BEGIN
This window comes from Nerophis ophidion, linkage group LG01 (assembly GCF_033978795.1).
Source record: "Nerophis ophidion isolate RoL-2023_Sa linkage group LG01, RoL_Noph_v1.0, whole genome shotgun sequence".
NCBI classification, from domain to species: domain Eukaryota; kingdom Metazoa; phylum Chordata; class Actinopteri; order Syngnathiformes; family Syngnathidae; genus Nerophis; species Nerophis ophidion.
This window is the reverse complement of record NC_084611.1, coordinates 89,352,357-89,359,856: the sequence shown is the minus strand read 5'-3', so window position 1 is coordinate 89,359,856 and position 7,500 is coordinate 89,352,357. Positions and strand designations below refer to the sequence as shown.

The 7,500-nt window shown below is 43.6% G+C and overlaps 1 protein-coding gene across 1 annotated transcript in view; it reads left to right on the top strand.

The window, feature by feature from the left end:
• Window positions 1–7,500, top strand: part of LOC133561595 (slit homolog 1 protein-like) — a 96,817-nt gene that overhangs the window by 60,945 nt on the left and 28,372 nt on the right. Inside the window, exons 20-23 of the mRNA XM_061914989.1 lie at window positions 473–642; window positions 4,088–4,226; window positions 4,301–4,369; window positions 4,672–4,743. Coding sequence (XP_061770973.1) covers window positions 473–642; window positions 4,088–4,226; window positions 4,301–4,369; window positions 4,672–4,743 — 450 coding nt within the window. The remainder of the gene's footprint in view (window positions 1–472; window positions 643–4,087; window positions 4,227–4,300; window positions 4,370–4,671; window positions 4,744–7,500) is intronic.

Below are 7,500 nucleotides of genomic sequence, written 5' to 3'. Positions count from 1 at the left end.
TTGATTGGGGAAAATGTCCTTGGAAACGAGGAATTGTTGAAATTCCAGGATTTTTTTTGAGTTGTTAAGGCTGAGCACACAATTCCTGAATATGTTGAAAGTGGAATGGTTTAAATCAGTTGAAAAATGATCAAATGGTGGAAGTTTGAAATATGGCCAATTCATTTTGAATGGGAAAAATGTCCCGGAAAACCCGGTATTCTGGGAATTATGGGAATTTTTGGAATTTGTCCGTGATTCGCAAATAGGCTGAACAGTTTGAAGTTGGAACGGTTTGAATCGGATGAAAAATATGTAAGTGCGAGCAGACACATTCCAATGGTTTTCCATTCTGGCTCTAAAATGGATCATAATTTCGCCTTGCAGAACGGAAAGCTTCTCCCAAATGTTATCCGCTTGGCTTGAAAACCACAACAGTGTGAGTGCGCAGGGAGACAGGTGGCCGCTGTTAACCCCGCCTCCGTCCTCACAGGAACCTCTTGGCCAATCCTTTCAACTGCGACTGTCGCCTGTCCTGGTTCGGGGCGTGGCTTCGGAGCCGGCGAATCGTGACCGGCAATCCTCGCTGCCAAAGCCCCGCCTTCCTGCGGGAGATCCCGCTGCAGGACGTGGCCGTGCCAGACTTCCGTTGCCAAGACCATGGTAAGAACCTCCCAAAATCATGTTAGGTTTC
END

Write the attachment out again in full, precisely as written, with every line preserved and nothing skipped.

This window comes from Nerophis ophidion, linkage group LG01 (assembly GCF_033978795.1).
Source record: "Nerophis ophidion isolate RoL-2023_Sa linkage group LG01, RoL_Noph_v1.0, whole genome shotgun sequence".
NCBI classification, from domain to species: domain Eukaryota; kingdom Metazoa; phylum Chordata; class Actinopteri; order Syngnathiformes; family Syngnathidae; genus Nerophis; species Nerophis ophidion.
This window is the reverse complement of record NC_084611.1, coordinates 89,352,357-89,359,856: the sequence shown is the minus strand read 5'-3', so window position 1 is coordinate 89,359,856 and position 7,500 is coordinate 89,352,357. Positions and strand designations below refer to the sequence as shown.

The 7,500-nt window shown below is 43.6% G+C and overlaps 1 protein-coding gene across 1 annotated transcript in view; it reads left to right on the top strand.

The window, feature by feature from the left end:
• Window positions 1–7,500, top strand: part of LOC133561595 (slit homolog 1 protein-like) — a 96,817-nt gene that overhangs the window by 60,945 nt on the left and 28,372 nt on the right. Inside the window, exons 20-23 of the mRNA XM_061914989.1 lie at window positions 473–642; window positions 4,088–4,226; window positions 4,301–4,369; window positions 4,672–4,743. Coding sequence (XP_061770973.1) covers window positions 473–642; window positions 4,088–4,226; window positions 4,301–4,369; window positions 4,672–4,743 — 450 coding nt within the window. The remainder of the gene's footprint in view (window positions 1–472; window positions 643–4,087; window positions 4,227–4,300; window positions 4,370–4,671; window positions 4,744–7,500) is intronic.

Below are 7,500 nucleotides of genomic sequence, written 5' to 3'. Positions count from 1 at the left end.
TTGATTGGGGAAAATGTCCTTGGAAACGAGGAATTGTTGAAATTCCAGGATTTTTTTTGAGTTGTTAAGGCTGAGCACACAATTCCTGAATATGTTGAAAGTGGAATGGTTTAAATCAGTTGAAAAATGATCAAATGGTGGAAGTTTGAAATATGGCCAATTCATTTTGAATGGGAAAAATGTCCCGGAAAACCCGGTATTCTGGGAATTATGGGAATTTTTGGAATTTGTCCGTGATTCGCAAATAGGCTGAACAGTTTGAAGTTGGAACGGTTTGAATCGGATGAAAAATATGTAAGTGCGAGCAGACACATTCCAATGGTTTTCCATTCTGGCTCTAAAATGGATCATAATTTCGCCTTGCAGAACGGAAAGCTTCTCCCAAATGTTATCCGCTTGGCTTGAAAACCACAACAGTGTGAGTGCGCAGGGAGACAGGTGGCCGCTGTTAACCCCGCCTCCGTCCTCACAGGAACCTCTTGGCCAATCCTTTCAACTGCGACTGTCGCCTGTCCTGGTTCGGGGCGTGGCTTCGGAGCCGGCGAATCGTGACCGGCAATCCTCGCTGCCAAAGCCCCGCCTTCCTGCGGGAGATCCCGCTGCAGGACGTGGCCGTGCCAGACTTCCGTTGCCAAGACCATGGTAAGAACCTCCCAAAATCATGTTAGGTTTC